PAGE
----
Shell’s permitted Gulf Landing project shared a similar fate, as the company announced in March 2007 its intent to suspend the project indefinitely. Two other similar projects—Exxon’s Pearl Crossing and ConocoPhillips’s Beacon Port—were cancelled by the companies during the permitting process.

The sole gulf gravity-based-structure survivor is a project sponsored by Freeport-McMoRan, Main Pass Energy Hub, which MARAD approved in January 2007. The project would involve the conversion of an existing sulfur-mining platform to a deepwater port. While the developer is actively pursuing the project, its future is unknown as, to date, no supplier has committed for capacity at Main Pass.

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Other fixed terminals, known as floating storage and regasification units (FSRUs), have been proposed in the Gulf Coast (ConocoPhillip’s Compass Port, for example) and along the coasts of California (the BHP project already noted), New York (the Broadwater project in Long Island Sound), and Florida (Suez’s Calypso LNG). FSRUs are large, permanently moored floating facilities, which also have relatively high capital costs.

The high cost of the gravity-based structures and other fixed designs is and likely will remain a significant factor threatening the commercial viability of such offshore projects—in the gulf and in any other region where competitive onshore capacity exists. The gulf region features robust onshore capacity in the Trunkline LNG terminal in Lake Charles, La., as well as several other terminals under construction totaling about 15 bcfd of capacity by 2010.

East Coast exception?

Beyond the gulf, the jury is still out on the remaining fixed-structure projects.

On the East Coast, three projects that would use such designs are currently under review by regulators. Two of the projects are in the New York area, Broadwater Energy and Atlantic Sea Island Group’s Safe Harbor Energy project.

Broadwater proposes to use an FSRU that would be permanently moored in Long Island Sound. Because the facility will be in state rather than federal waters, the Federal Energy Regulatory Commission has jurisdiction. The Safe Harbor Energy project, to be located south of Long Island, proposes to construct an about 60-acre artificial island to serve as an LNG terminal. The final terminal, Calypso LNG proposed by Suez, would lie off Fort Lauderdale, Fla., and would use an FSRU as part of its design.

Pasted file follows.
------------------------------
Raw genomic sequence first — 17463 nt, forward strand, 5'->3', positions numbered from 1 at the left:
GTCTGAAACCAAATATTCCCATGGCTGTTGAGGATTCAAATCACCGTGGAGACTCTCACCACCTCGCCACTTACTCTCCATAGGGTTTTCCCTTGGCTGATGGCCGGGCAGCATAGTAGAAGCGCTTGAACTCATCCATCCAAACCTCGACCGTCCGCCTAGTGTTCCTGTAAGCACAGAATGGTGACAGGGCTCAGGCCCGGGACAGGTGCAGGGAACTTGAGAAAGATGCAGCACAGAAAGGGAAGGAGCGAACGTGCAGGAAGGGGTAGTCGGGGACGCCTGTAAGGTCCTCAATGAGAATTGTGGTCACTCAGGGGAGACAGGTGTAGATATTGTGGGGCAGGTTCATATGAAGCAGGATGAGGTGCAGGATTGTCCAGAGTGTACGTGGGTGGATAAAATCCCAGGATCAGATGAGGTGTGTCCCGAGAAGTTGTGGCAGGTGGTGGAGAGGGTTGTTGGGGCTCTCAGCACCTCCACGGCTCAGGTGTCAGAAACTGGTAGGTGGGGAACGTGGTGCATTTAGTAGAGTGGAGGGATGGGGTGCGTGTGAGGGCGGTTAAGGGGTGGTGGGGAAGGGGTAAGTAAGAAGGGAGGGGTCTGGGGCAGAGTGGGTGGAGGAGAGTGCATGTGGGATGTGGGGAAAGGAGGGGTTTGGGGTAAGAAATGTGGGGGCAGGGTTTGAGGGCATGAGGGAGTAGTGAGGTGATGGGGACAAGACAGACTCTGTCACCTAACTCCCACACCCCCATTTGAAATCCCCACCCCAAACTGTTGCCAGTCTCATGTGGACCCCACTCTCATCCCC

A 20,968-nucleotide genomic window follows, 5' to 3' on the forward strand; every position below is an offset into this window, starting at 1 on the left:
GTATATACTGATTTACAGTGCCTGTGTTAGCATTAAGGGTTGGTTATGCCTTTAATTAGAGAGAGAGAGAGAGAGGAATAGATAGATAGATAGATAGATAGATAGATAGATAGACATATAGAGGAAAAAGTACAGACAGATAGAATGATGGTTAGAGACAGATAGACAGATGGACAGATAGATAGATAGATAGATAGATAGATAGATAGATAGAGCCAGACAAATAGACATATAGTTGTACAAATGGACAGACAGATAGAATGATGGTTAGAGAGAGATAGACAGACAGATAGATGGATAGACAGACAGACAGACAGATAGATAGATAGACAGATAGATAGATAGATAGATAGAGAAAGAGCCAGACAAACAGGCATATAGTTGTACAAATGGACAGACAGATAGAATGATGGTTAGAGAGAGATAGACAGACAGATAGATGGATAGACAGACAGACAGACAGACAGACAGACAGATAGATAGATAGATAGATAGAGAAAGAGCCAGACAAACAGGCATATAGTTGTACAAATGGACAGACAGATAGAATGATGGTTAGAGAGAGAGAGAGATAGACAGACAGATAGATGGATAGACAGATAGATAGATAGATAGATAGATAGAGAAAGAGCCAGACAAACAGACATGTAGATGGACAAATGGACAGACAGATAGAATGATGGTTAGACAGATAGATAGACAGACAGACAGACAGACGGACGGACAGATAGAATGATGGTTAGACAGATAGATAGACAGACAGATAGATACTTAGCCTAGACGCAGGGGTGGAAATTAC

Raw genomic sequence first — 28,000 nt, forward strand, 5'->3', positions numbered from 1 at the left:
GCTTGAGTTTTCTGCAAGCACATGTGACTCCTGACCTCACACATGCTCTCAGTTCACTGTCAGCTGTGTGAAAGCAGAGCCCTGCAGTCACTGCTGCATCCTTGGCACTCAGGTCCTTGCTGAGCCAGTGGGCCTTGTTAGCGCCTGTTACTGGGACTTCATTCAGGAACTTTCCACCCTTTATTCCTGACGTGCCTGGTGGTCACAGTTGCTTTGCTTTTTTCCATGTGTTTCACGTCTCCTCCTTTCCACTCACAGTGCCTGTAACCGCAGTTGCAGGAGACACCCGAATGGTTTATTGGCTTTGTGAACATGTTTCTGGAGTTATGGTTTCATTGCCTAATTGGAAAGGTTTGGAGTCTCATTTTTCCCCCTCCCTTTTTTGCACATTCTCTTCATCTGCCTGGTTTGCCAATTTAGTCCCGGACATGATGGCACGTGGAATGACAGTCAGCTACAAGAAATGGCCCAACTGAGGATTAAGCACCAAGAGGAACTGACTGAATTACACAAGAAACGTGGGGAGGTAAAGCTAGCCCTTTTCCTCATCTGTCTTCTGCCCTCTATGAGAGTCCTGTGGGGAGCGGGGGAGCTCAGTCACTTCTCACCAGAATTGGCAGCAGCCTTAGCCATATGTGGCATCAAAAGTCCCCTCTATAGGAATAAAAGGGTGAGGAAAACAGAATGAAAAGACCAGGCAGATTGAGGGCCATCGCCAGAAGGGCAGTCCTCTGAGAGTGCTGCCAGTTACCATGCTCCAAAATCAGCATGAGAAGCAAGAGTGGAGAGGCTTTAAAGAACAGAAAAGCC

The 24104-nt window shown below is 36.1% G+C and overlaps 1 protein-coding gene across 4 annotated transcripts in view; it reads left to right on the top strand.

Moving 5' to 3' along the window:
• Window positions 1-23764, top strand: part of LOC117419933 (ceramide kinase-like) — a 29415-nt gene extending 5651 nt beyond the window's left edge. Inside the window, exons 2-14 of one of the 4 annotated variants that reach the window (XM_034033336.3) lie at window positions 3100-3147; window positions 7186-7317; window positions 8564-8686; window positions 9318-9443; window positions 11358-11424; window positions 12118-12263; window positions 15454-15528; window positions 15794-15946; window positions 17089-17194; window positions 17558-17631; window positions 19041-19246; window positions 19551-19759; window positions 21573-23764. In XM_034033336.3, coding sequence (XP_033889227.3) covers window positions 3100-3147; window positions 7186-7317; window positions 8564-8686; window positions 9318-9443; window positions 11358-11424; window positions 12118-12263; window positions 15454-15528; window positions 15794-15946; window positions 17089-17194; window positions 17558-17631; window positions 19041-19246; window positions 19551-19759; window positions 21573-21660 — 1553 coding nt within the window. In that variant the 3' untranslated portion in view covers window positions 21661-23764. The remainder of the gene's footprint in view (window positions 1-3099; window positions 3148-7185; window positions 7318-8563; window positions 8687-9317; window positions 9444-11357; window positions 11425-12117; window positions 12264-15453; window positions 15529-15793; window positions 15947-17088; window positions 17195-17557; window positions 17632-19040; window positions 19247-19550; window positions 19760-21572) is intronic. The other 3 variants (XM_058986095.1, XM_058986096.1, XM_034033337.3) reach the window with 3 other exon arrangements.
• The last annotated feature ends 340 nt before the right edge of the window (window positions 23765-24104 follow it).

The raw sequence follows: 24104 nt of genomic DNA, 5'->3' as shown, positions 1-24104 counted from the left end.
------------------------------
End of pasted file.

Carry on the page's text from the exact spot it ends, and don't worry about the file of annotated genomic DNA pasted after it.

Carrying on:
What the future portends for these projects depends on how open state and local officials, as well as local citizens, will be to allowing large energy infrastructure projects off of their coasts. That may turn in large part on perceived environmental issues (discussed below). If the projects ultimately are approved, any higher costs associated with their designs could well be absorbed by providing natural gas supplies to the lucrative New York and Florida markets.

Small footprints

While the larger, more capital-intensive offshore designs have not materialized in the gulf and elsewhere, a totally different breed of offshore facility, with a novel design configuration, has been constructed in the gulf and shows promise for other markets. The first of this breed—Excelerate Energy’s Gulf Gateway Energy Bridge terminal 116 miles off Louisiana—has been in operation since March 2005.

The design utilizes custom-built LNG vessels with onboard regasification equipment. The vessel connects to underwater pipelines through a buoy system that attaches to the underside of each ship (Fig. 2). This proven model has become the preferred design of many offshore project developers.

Excelerate Energy’s Gulf Gateway Energy Bridge terminal lies 116 miles off Louisiana and began operating in March 2005 (Fig. 2; image from Excelerate Energy).
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The design’s imperceptible environmental footprint offers its premier advantage. When the buoy is not in use, it drops below the ocean surface, leaving what looks like a beach ball in place to tether the buoy. This key feature makes the design more palatable with the “Not in My Backyard” crowd, as the terminal is not a permanent fixture on the horizon.

The buoy terminal also has lower capital costs, depending in large part on the length of the pipelines needed to connect the terminal to the trunk pipeline, either onshore or offshore.

On the other hand, these facilities require the use of custom-built regasification ships that are significantly more costly than their conventional counterparts. But while the vessels’ cost must be factored into the overall cost of the project, the ships can be redeployed in regular LNG trade if market prices at the buoy terminal market are less favorable than in alternate destinations.